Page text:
There is a lot of commentary regarding New Zealand First’s proposal of a ‘Respecting New Zealand Values Bill’ which emerged out of a popular vote for the remit to be considered for policy.
The values mentioned include respect for gender equality, legal sexual preferences, freedom of religion and, perhaps the most asinine, the freedom to drink booze.
At face value, there is no argument. It is beyond doubt that there are many cultures whose traditions, culture and religion clash with western standards. And that division is apparent in Europe and other countries with large immigrant populations.
But here’s my issue: It is dog-whistle politics. An impractical PR stunt which even the Minister of Internal Affairs (an NZF MP) has said is unnecessary. We have laws for a reason; and unlike NZF they don’t discriminate. The foundation of our legal system is our values, and while it changes slowly it does eventually catch up with modern norms. People who break the law learn pretty quickly what our values are.
What frustrates me is the underlying message, and something I will address extensively before this idea has time to manifest. Entertaining the idea of forcing others to live by ‘our values’ implies that immigrants are unworthy, and they will automatically degrade New Zealand by merely existing. It’s virtue signalling at its worst. The only audience this appeals to is patriotic New Zealanders who think immigrants are degrading the country. This is wrong. Most immigrants in New Zealand (particularly refugees) contribute far more over their lifetime than the average ‘Kiwi’.
The idea of forcing immigrants to conform promotes two things; that people who arrive in New Zealand are somehow exempt from the laws we have in place to protect liberty and that immigrants who arrive in New Zealand are a threat.
As a Kiwi who is now living in Nepal, I could argue that in some respects the people I’ve met here have better values than some Kiwis. In other ways they’re worse. The point is that every place, every person, is unique. ‘Our values’ implies that we are a homogenous group who all conform to the same identity. It’s condescending and it’s ludicrous. Sure, we as a country love rugby. But I know people who don’t. Of course, who can forget Fish n’ Chips? Some people despise it. Christianity? It’s already beaten by atheists.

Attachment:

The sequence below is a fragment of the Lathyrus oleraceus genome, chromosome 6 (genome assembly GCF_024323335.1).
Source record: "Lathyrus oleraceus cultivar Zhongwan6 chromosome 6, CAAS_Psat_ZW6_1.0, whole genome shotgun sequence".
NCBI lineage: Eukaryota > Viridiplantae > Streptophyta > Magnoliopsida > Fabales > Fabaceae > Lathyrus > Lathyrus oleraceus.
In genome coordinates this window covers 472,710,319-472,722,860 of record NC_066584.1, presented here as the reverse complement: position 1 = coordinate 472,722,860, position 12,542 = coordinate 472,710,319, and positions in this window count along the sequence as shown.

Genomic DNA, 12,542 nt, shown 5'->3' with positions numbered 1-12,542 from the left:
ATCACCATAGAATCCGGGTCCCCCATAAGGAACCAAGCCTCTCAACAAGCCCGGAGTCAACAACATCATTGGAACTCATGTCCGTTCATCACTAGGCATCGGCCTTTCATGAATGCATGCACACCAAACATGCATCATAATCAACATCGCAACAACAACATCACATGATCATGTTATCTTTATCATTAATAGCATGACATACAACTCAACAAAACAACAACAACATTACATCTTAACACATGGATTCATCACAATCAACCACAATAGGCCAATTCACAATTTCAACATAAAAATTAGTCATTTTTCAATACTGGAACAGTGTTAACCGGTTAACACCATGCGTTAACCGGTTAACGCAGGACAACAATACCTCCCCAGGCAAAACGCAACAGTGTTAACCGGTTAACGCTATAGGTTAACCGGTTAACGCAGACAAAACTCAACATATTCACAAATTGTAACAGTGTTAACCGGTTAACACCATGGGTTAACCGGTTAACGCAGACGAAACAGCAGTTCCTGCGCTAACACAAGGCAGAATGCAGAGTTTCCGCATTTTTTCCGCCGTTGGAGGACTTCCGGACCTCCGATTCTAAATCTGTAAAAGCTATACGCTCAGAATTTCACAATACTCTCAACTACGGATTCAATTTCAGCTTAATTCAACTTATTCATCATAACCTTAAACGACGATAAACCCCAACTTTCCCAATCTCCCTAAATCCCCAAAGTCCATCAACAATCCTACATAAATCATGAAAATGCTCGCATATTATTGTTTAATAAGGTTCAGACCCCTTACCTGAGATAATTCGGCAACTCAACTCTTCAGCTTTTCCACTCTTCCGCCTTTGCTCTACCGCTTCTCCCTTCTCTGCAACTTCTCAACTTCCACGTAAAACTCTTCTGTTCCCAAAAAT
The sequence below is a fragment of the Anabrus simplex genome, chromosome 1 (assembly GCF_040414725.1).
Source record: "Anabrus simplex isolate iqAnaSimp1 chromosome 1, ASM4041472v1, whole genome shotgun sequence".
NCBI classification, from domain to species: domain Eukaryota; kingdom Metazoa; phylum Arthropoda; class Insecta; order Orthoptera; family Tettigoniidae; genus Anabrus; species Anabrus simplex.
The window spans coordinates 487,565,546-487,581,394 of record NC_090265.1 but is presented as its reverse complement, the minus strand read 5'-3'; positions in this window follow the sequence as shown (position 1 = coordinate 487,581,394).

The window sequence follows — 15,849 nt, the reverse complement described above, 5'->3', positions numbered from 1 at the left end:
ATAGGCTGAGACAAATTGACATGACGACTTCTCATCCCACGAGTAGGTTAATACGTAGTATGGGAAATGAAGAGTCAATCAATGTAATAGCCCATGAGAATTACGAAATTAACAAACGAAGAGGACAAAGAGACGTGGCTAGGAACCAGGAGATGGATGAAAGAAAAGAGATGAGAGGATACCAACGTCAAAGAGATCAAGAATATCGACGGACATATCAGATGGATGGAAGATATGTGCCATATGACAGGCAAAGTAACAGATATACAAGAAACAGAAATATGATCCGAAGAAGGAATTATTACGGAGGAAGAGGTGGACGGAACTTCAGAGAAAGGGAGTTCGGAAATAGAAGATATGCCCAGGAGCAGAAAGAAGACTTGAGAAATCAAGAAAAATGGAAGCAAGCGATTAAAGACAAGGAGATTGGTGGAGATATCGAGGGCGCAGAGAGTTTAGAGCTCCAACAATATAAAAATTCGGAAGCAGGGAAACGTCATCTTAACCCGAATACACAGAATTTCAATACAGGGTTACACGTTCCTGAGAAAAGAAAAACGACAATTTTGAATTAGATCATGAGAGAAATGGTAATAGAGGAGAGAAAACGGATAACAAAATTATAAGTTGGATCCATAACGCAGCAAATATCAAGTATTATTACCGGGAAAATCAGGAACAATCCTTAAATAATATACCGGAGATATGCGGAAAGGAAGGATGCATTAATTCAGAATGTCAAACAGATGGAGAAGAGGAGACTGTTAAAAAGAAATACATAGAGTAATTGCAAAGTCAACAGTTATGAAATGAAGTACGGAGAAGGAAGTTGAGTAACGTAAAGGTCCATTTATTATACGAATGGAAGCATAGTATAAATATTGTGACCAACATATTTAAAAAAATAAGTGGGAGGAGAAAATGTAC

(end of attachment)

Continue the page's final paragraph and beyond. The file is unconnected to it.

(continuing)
Our values are not generalisations drawn from the national character we see promoted on TV. Our values are the composition of millions of individuals who are each distinct, who each contribute in their own way and live their life as they choose. If themes emerge, it is through implicit consensus. And I have not yet seen a consensus for shoving our ‘values’ down the throats of recent arrivals.
We should not needlessly isolate people who want to live in New Zealand. This does nothing except pander to those who see ‘others’ as a threat to ‘our’ lifestyle. If immigrants are a genuine threat, they will either not be allowed here or what they do illegal. All this would do is legitimise the myth that western civilisation is crumbling; and while there are genuine concerns with security overseas there is nothing that compares here. Suddenly seeing a mosque in your neighbourhood is not something that I would consider a threat – it is a monument to diversity.
Hate breeds hate. We should be welcoming immigrants who want to work and live in New Zealand, in Aotearoa; because if we greet them at the airport demanding they conform to arbitrary values that politicians create then resentment will build.
I like to think that one of our values is to call out bulls**t when we see it. This rhetoric is purely for the limelight, with tones of racism. What I value are compassion and inclusivity. I also like to think New Zealand values integrity – so if we’re screening, let’s not have a double standard. Let’s test everyone. Because we should treat all races the same, right Winston?
Damon Rusden is a chef, journalist and law student with an avid belief in civic education and accountability. He was also a Green Party candidate.